Some of the members on the Uganda Olympics team who left in the first batch

A second member on the Uganda Olympic team in Japan has tested positive for Covid-19 according to a media release by the general secretary of the Uganda Olympic Committee, Beatrice Ayikoru.

Today, we have learnt that a second member of our Team Uganda has tested positive for COVID-19. The member is asymptomatic and being looked after by the health authorities in Izumisano.

The rest of the team is well and continues to acclimatize in Izumisano. We remain firmly committed and focused on ensuring the safety and wellness of our team and working together with all relevant authorities.

Beatrice Ayikoru, UOC General Secretary – Chef De Mission Tokyo 2020 Games

This comes after boxing coach Patrick Lihanda tested positive for the deadly virus upon arrival.

Lihanda has thus barred entry into Japan, as the other eight members on the team left early on Sunday by chartered bus for the host town of Osaka in central Japan.

This was the first detected infection among athletes arriving for the Tokyo Games opening in five weeks.

State Minister of Sports Hamson Denis Obua hands over the national flag to the team Uganda members during the official flag off ceremony in Lugogo (Credit: UOC Media)

Uganda’s first batch had five athletes (three boxers and one Swimmer and a weight lifter) as it was officially flagged off by the Minister of State for Sports, Hamson Obua at Lugogo in Kampala on Friday, 18th June.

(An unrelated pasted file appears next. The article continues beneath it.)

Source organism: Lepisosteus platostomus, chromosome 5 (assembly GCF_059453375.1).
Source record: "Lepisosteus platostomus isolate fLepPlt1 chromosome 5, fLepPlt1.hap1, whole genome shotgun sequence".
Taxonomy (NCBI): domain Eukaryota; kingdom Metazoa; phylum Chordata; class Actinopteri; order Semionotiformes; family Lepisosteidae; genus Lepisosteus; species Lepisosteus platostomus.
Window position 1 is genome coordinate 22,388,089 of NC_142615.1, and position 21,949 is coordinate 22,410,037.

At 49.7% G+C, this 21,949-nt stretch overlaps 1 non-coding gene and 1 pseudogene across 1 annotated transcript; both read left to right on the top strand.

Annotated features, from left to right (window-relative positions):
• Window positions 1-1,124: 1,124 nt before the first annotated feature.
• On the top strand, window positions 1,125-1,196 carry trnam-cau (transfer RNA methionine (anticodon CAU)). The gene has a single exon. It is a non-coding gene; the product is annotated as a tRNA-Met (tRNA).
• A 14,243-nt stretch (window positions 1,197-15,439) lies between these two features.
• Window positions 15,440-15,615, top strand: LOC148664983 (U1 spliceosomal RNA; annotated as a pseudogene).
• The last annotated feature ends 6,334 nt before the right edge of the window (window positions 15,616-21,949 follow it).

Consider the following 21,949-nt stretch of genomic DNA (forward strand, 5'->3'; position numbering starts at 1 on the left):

The national boxing team (Bombers) Musa Shadir Bwogi, David Ssemujju were joined by a female boxer Catherine Nanziri.

Others were weight lifter Julius Ssekitoleko and free style swimmer Ambala Atuhaire.

This group was led by David Katende Ssemakula, the Assistant General Secretary at National Council of Sports (NCS), Hakim Ssempereza (Weight lifting coach) as well as two boxing coaches Meddie Mulandi, and Patrick Lihanda.

Uganda is seeing an alarming rise in COVID-19 variants and has just tightened lockdown measures with a nationwide lockdown and strict curfew.

There has been no lockdown in Japan. The so-called emergencies, which have lasted for most of this year, focus on having restaurants and stores close early, limiting crowd size at venues, and asking people to social distance, work from home, and wear masks.

The vaccination rate in Japan is the slowest among developed nations, with about 6 percent of the population fully vaccinated.

Although the rollout is gradually picking up, most people are unlikely to be fully vaccinated ahead of the Olympics.

More than 14,000 people have died from the coronavirus in Japan.

David Isabirye is a senior staff writer for Kawowo Sports where he covers most of the major events.

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